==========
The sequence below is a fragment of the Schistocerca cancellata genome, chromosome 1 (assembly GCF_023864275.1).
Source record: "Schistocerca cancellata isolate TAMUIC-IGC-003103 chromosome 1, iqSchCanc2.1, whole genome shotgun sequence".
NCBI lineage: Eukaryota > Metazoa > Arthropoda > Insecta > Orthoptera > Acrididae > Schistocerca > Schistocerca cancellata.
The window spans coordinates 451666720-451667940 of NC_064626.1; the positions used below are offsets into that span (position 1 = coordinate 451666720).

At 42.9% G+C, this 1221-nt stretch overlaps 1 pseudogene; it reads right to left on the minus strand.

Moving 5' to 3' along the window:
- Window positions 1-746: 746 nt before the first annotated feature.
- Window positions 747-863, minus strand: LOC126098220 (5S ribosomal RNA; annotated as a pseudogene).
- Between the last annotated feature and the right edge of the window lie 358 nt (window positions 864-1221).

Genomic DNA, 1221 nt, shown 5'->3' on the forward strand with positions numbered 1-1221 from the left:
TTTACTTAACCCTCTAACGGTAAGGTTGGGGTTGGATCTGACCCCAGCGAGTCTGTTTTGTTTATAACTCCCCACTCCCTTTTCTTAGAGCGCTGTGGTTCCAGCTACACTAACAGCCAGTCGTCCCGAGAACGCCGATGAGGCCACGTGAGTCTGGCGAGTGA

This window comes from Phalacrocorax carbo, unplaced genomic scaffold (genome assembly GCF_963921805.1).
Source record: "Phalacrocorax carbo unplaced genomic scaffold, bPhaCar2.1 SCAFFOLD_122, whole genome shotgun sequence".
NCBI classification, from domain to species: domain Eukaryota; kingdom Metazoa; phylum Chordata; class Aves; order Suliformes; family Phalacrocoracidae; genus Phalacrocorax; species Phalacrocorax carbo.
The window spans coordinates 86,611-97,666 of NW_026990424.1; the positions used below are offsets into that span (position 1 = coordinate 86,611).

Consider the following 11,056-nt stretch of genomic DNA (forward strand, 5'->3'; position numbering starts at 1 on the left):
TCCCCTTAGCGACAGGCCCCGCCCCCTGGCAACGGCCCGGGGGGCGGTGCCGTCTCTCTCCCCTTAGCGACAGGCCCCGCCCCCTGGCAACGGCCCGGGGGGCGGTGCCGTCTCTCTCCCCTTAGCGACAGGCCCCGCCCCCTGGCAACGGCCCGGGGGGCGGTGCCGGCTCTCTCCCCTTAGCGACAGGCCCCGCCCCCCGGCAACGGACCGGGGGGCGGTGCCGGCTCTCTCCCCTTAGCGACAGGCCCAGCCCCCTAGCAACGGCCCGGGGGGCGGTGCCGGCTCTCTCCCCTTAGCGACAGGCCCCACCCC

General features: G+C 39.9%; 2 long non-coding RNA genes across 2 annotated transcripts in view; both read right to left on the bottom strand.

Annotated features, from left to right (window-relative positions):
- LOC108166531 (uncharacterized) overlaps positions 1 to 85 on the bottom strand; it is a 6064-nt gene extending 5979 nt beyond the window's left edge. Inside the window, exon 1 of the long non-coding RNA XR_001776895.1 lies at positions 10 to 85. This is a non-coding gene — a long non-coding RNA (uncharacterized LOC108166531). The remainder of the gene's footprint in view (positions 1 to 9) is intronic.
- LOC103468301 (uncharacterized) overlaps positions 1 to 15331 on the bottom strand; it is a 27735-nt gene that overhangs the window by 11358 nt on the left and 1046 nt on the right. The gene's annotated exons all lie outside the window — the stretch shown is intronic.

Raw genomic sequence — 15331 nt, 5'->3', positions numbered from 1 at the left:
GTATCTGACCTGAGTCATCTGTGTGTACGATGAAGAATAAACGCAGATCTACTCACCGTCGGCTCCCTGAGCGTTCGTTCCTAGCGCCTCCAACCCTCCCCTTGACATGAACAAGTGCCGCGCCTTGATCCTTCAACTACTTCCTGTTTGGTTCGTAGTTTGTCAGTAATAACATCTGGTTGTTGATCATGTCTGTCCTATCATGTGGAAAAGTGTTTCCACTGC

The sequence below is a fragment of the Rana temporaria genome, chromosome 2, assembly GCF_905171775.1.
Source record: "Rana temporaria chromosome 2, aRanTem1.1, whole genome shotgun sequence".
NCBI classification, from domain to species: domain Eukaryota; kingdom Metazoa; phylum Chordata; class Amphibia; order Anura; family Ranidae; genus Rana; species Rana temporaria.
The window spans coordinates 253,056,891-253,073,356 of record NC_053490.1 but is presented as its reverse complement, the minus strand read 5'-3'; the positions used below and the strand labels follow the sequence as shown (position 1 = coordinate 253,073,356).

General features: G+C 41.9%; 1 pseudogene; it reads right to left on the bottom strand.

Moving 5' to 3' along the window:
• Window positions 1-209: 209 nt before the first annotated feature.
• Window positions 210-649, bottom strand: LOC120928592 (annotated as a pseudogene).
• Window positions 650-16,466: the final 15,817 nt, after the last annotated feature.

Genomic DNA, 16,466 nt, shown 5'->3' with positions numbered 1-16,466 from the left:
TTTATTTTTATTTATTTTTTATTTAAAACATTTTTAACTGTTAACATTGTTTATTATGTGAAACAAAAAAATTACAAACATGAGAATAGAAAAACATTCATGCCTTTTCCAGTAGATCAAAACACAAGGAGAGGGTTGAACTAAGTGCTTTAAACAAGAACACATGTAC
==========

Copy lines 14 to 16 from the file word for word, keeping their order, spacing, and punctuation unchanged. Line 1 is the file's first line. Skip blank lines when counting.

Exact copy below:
NCBI classification, from domain to species: domain Eukaryota; kingdom Metazoa; phylum Chordata; class Aves; order Suliformes; family Phalacrocoracidae; genus Phalacrocorax; species Phalacrocorax carbo.
The window spans coordinates 86,611-97,666 of NW_026990424.1; the positions used below are offsets into that span (position 1 = coordinate 86,611).

Consider the following 11,056-nt stretch of genomic DNA (forward strand, 5'->3'; position numbering starts at 1 on the left):